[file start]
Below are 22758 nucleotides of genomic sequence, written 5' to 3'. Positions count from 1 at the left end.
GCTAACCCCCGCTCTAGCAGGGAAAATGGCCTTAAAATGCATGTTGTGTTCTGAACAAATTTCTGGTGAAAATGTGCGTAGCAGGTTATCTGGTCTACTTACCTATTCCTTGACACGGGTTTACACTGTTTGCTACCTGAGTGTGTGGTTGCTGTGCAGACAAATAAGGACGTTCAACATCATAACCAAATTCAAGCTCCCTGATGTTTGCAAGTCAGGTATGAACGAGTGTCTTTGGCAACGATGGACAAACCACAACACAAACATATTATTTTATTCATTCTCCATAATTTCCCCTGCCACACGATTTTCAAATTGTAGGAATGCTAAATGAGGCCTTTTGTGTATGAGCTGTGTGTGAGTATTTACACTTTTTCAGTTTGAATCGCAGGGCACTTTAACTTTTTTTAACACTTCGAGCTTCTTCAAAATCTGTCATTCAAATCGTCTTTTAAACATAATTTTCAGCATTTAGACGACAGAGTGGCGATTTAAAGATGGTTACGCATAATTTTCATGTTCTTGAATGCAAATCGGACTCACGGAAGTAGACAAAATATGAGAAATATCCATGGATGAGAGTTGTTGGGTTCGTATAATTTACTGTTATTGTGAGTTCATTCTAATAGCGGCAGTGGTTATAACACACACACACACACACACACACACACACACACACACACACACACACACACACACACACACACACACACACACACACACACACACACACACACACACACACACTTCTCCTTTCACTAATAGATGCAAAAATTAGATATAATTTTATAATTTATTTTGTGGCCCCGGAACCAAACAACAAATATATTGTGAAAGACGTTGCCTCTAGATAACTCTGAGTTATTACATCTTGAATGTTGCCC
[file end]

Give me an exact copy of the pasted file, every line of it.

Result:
Below are 22758 nucleotides of genomic sequence, written 5' to 3'. Positions count from 1 at the left end.
GCTAACCCCCGCTCTAGCAGGGAAAATGGCCTTAAAATGCATGTTGTGTTCTGAACAAATTTCTGGTGAAAATGTGCGTAGCAGGTTATCTGGTCTACTTACCTATTCCTTGACACGGGTTTACACTGTTTGCTACCTGAGTGTGTGGTTGCTGTGCAGACAAATAAGGACGTTCAACATCATAACCAAATTCAAGCTCCCTGATGTTTGCAAGTCAGGTATGAACGAGTGTCTTTGGCAACGATGGACAAACCACAACACAAACATATTATTTTATTCATTCTCCATAATTTCCCCTGCCACACGATTTTCAAATTGTAGGAATGCTAAATGAGGCCTTTTGTGTATGAGCTGTGTGTGAGTATTTACACTTTTTCAGTTTGAATCGCAGGGCACTTTAACTTTTTTTAACACTTCGAGCTTCTTCAAAATCTGTCATTCAAATCGTCTTTTAAACATAATTTTCAGCATTTAGACGACAGAGTGGCGATTTAAAGATGGTTACGCATAATTTTCATGTTCTTGAATGCAAATCGGACTCACGGAAGTAGACAAAATATGAGAAATATCCATGGATGAGAGTTGTTGGGTTCGTATAATTTACTGTTATTGTGAGTTCATTCTAATAGCGGCAGTGGTTATAACACACACACACACACACACACACACACACACACACACACACACACACACACACACACACACACACACACACACACACACACACACACACACACACACACACACTTCTCCTTTCACTAATAGATGCAAAAATTAGATATAATTTTATAATTTATTTTGTGGCCCCGGAACCAAACAACAAATATATTGTGAAAGACGTTGCCTCTAGATAACTCTGAGTTATTACATCTTGAATGTTGCCC